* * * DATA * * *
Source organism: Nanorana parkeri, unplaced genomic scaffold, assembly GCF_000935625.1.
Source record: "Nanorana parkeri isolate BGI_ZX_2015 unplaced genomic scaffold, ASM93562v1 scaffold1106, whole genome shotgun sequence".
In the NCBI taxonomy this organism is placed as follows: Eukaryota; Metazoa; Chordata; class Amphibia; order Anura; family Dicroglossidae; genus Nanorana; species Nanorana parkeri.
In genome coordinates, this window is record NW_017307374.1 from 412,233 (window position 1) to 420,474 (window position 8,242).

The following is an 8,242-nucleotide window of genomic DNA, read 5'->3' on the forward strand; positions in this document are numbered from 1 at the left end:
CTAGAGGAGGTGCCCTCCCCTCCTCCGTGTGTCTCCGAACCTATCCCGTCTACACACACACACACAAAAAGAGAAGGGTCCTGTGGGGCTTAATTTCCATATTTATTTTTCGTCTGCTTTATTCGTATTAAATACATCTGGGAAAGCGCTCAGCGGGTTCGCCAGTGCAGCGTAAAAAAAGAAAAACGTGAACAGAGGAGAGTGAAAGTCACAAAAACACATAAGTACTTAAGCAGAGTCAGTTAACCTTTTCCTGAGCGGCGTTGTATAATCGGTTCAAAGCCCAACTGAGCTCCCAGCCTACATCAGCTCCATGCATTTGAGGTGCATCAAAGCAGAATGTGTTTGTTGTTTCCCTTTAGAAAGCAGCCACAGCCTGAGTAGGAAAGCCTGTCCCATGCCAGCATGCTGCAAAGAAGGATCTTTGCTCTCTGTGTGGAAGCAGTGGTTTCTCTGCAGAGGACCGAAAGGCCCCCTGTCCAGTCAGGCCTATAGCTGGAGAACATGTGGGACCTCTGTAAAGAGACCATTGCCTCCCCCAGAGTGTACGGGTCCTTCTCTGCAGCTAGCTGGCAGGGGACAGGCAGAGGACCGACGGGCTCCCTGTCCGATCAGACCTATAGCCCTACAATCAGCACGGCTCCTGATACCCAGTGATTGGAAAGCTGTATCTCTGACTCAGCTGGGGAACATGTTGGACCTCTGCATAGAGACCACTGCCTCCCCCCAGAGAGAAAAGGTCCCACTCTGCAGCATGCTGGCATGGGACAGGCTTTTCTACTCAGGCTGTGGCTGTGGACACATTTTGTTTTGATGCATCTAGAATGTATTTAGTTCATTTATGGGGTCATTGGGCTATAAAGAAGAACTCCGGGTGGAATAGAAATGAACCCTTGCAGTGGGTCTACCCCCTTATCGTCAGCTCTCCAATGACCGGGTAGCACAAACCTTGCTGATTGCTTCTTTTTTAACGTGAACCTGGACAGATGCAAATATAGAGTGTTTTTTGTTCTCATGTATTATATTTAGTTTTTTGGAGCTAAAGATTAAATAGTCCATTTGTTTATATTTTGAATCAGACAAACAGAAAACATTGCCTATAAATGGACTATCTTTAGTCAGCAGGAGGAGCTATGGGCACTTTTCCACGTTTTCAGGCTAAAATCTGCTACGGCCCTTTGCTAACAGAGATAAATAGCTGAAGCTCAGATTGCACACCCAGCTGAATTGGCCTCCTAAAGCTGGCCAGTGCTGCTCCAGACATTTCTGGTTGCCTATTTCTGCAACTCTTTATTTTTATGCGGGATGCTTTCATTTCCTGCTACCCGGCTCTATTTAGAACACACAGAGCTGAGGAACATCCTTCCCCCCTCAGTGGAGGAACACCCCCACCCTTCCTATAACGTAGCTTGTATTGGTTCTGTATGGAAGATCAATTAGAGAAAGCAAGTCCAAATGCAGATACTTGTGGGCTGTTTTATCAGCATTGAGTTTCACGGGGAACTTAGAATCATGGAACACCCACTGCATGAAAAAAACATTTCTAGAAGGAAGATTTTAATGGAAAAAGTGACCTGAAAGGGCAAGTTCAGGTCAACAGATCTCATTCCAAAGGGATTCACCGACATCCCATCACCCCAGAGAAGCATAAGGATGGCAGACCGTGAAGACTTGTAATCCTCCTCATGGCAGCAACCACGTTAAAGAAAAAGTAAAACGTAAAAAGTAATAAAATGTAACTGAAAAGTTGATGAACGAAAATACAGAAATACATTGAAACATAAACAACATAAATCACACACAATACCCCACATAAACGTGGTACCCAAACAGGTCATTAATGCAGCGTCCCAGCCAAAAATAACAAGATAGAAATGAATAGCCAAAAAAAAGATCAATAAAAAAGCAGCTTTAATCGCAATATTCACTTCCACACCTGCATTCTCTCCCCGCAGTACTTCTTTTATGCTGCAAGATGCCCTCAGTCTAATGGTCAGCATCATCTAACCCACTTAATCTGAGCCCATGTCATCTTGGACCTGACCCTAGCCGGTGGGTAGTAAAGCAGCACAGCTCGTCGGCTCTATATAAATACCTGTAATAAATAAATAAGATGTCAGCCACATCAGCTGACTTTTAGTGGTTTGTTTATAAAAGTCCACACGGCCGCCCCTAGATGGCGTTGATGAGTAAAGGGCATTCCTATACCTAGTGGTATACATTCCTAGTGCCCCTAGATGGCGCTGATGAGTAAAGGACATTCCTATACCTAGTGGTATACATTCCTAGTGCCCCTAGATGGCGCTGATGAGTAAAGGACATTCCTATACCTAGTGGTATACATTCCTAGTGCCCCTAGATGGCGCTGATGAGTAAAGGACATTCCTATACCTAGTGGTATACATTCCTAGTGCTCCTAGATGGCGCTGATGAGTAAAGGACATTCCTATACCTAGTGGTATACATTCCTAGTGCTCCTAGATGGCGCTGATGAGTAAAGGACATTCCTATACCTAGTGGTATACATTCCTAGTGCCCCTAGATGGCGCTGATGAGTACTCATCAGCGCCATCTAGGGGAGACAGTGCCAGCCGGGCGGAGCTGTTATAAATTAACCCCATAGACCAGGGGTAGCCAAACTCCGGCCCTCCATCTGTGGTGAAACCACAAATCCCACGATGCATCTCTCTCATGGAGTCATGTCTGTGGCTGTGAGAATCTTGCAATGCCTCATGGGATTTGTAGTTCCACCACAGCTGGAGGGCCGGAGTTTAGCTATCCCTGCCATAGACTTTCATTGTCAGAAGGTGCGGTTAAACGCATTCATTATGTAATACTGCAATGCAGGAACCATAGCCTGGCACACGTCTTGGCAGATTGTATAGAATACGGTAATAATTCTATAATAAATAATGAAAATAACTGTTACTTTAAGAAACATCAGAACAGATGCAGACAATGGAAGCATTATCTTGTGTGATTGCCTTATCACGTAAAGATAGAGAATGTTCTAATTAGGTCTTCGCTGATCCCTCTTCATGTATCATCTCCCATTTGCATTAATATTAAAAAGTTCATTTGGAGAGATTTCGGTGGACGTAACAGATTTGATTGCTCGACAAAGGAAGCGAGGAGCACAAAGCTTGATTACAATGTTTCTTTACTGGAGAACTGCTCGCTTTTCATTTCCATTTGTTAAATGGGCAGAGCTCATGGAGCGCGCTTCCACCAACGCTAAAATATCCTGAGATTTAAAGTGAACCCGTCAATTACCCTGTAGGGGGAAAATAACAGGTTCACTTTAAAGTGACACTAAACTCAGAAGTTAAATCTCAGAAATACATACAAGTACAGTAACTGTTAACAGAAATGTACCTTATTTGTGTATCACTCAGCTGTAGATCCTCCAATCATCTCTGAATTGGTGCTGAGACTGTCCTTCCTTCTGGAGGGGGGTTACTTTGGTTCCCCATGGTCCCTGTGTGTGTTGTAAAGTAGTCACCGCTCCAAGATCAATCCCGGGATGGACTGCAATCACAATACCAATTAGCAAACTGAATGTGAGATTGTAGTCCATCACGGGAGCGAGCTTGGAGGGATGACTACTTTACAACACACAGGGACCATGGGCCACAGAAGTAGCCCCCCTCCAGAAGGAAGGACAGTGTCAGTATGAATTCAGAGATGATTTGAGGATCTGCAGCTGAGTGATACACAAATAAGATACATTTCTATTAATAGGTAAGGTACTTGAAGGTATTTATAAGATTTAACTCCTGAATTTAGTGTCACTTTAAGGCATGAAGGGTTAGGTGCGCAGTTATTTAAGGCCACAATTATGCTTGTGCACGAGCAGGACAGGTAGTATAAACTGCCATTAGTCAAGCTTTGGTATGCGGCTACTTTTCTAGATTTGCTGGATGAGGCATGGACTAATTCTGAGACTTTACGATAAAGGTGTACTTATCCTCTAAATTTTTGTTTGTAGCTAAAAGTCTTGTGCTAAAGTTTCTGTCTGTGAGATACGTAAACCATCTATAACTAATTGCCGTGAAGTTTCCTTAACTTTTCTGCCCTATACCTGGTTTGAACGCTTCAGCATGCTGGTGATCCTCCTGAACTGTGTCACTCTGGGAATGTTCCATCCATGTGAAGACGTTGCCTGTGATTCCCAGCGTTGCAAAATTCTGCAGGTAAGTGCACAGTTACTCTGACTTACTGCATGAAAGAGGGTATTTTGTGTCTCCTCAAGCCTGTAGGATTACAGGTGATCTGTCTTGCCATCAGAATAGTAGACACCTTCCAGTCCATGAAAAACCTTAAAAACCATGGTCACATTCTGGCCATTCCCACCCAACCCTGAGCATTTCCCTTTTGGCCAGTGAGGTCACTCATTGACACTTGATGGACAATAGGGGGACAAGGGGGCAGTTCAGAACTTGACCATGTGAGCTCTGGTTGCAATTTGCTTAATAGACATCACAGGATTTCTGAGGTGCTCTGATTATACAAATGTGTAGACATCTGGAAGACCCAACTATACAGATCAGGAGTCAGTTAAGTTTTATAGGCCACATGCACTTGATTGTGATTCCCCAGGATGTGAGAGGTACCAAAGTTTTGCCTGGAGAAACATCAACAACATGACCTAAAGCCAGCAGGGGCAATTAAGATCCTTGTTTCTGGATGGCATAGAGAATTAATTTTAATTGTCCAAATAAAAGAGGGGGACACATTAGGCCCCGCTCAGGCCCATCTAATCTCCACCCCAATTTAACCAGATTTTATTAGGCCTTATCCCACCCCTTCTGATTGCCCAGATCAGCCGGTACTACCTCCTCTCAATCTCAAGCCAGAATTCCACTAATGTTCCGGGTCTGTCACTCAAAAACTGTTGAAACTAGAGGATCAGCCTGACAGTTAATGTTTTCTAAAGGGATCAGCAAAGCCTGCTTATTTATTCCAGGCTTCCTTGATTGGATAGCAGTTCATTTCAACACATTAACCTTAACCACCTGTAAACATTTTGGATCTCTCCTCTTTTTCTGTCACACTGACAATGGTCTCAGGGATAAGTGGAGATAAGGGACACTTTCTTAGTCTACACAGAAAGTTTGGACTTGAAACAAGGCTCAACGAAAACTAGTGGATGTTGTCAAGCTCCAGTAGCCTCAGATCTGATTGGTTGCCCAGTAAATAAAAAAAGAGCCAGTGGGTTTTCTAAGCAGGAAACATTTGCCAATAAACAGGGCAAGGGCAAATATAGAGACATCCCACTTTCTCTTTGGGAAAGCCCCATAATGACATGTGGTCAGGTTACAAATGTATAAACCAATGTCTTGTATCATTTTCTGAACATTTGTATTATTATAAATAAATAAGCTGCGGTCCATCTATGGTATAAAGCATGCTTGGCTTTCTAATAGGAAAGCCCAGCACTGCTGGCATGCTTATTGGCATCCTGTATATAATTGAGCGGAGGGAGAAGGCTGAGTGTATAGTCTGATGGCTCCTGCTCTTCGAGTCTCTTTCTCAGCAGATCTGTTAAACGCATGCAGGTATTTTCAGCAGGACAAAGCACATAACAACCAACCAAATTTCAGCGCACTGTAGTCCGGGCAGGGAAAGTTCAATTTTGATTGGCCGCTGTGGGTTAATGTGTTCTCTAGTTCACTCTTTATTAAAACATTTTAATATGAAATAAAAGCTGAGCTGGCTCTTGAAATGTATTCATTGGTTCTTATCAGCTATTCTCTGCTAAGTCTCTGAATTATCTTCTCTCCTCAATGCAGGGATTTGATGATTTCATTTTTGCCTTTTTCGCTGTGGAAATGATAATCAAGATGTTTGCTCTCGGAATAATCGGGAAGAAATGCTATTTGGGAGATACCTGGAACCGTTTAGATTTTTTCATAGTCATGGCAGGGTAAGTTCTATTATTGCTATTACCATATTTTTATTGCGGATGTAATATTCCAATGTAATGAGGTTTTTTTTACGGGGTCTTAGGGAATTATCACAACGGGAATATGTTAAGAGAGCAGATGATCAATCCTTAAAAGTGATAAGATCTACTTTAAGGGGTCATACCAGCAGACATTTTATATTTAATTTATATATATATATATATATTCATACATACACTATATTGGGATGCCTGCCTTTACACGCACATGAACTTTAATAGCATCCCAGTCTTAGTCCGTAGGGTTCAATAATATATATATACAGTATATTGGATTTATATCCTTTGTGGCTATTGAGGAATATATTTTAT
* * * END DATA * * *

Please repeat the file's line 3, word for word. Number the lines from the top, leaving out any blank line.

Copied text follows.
In the NCBI taxonomy this organism is placed as follows: Eukaryota; Metazoa; Chordata; class Amphibia; order Anura; family Dicroglossidae; genus Nanorana; species Nanorana parkeri.